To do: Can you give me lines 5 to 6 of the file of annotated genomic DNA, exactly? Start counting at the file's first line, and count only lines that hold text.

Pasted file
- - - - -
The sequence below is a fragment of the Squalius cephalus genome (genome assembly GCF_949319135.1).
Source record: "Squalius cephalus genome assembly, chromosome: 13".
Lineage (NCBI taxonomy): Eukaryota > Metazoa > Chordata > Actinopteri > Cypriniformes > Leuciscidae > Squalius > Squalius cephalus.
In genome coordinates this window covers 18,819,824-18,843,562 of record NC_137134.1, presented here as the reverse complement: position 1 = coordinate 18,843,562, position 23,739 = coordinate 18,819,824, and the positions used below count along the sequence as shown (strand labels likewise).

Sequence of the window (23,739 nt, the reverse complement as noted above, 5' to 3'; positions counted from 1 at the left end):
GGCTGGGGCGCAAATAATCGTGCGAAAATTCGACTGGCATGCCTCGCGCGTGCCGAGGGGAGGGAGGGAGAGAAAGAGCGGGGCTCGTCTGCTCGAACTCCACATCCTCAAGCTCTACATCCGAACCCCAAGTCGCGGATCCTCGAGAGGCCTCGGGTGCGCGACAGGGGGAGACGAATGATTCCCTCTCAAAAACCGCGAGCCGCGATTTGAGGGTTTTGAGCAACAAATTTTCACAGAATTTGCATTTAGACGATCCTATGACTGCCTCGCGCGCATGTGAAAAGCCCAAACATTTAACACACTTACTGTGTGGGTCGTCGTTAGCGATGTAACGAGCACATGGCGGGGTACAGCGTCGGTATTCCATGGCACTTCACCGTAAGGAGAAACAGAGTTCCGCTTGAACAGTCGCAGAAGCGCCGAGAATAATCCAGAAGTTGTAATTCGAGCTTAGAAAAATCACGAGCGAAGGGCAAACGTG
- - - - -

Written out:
Sequence of the window (23,739 nt, the reverse complement as noted above, 5' to 3'; positions counted from 1 at the left end):
GGCTGGGGCGCAAATAATCGTGCGAAAATTCGACTGGCATGCCTCGCGCGTGCCGAGGGGAGGGAGGGAGAGAAAGAGCGGGGCTCGTCTGCTCGAACTCCACATCCTCAAGCTCTACATCCGAACCCCAAGTCGCGGATCCTCGAGAGGCCTCGGGTGCGCGACAGGGGGAGACGAATGATTCCCTCTCAAAAACCGCGAGCCGCGATTTGAGGGTTTTGAGCAACAAATTTTCACAGAATTTGCATTTAGACGATCCTATGACTGCCTCGCGCGCATGTGAAAAGCCCAAACATTTAACACACTTACTGTGTGGGTCGTCGTTAGCGATGTAACGAGCACATGGCGGGGTACAGCGTCGGTATTCCATGGCACTTCACCGTAAGGAGAAACAGAGTTCCGCTTGAACAGTCGCAGAAGCGCCGAGAATAATCCAGAAGTTGTAATTCGAGCTTAGAAAAATCACGAGCGAAGGGCAAACGTG